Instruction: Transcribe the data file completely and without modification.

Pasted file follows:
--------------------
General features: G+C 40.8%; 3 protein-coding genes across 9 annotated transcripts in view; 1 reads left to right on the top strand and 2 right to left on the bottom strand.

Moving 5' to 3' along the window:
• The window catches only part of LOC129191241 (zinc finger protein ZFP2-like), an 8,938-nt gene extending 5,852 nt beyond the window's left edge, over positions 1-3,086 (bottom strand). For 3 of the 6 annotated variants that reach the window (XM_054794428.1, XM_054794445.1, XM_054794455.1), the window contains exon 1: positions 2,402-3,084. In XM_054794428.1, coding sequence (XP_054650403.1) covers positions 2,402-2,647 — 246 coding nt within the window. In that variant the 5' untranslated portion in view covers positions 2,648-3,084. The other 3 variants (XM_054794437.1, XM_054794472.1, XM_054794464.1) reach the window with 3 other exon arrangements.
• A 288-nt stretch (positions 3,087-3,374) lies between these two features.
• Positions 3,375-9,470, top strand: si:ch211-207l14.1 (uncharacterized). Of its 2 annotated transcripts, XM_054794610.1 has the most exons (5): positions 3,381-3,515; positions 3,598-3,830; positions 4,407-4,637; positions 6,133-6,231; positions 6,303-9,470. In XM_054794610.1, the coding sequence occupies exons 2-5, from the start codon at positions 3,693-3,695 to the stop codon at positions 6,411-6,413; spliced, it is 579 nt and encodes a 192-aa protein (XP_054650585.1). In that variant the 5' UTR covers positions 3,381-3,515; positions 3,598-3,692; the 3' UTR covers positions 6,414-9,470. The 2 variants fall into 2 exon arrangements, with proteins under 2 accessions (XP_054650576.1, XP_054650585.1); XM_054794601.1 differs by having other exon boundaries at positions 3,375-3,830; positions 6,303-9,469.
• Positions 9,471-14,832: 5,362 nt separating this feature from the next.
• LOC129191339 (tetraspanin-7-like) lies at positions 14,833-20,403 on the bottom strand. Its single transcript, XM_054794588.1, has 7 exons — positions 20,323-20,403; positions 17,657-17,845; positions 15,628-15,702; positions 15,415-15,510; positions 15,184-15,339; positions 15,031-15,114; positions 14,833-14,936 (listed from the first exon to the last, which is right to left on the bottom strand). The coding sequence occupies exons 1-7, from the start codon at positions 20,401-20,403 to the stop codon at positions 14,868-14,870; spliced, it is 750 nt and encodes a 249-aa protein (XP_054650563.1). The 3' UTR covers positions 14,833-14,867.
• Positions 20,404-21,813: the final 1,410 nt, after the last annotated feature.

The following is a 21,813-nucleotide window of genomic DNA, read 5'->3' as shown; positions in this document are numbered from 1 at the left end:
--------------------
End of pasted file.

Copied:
General features: G+C 40.8%; 3 protein-coding genes across 9 annotated transcripts in view; 1 reads left to right on the top strand and 2 right to left on the bottom strand.

Moving 5' to 3' along the window:
• The window catches only part of LOC129191241 (zinc finger protein ZFP2-like), an 8,938-nt gene extending 5,852 nt beyond the window's left edge, over positions 1-3,086 (bottom strand). For 3 of the 6 annotated variants that reach the window (XM_054794428.1, XM_054794445.1, XM_054794455.1), the window contains exon 1: positions 2,402-3,084. In XM_054794428.1, coding sequence (XP_054650403.1) covers positions 2,402-2,647 — 246 coding nt within the window. In that variant the 5' untranslated portion in view covers positions 2,648-3,084. The other 3 variants (XM_054794437.1, XM_054794472.1, XM_054794464.1) reach the window with 3 other exon arrangements.
• A 288-nt stretch (positions 3,087-3,374) lies between these two features.
• Positions 3,375-9,470, top strand: si:ch211-207l14.1 (uncharacterized). Of its 2 annotated transcripts, XM_054794610.1 has the most exons (5): positions 3,381-3,515; positions 3,598-3,830; positions 4,407-4,637; positions 6,133-6,231; positions 6,303-9,470. In XM_054794610.1, the coding sequence occupies exons 2-5, from the start codon at positions 3,693-3,695 to the stop codon at positions 6,411-6,413; spliced, it is 579 nt and encodes a 192-aa protein (XP_054650585.1). In that variant the 5' UTR covers positions 3,381-3,515; positions 3,598-3,692; the 3' UTR covers positions 6,414-9,470. The 2 variants fall into 2 exon arrangements, with proteins under 2 accessions (XP_054650576.1, XP_054650585.1); XM_054794601.1 differs by having other exon boundaries at positions 3,375-3,830; positions 6,303-9,469.
• Positions 9,471-14,832: 5,362 nt separating this feature from the next.
• LOC129191339 (tetraspanin-7-like) lies at positions 14,833-20,403 on the bottom strand. Its single transcript, XM_054794588.1, has 7 exons — positions 20,323-20,403; positions 17,657-17,845; positions 15,628-15,702; positions 15,415-15,510; positions 15,184-15,339; positions 15,031-15,114; positions 14,833-14,936 (listed from the first exon to the last, which is right to left on the bottom strand). The coding sequence occupies exons 1-7, from the start codon at positions 20,401-20,403 to the stop codon at positions 14,868-14,870; spliced, it is 750 nt and encodes a 249-aa protein (XP_054650563.1). The 3' UTR covers positions 14,833-14,867.
• Positions 20,404-21,813: the final 1,410 nt, after the last annotated feature.

The following is a 21,813-nucleotide window of genomic DNA, read 5'->3' as shown; positions in this document are numbered from 1 at the left end: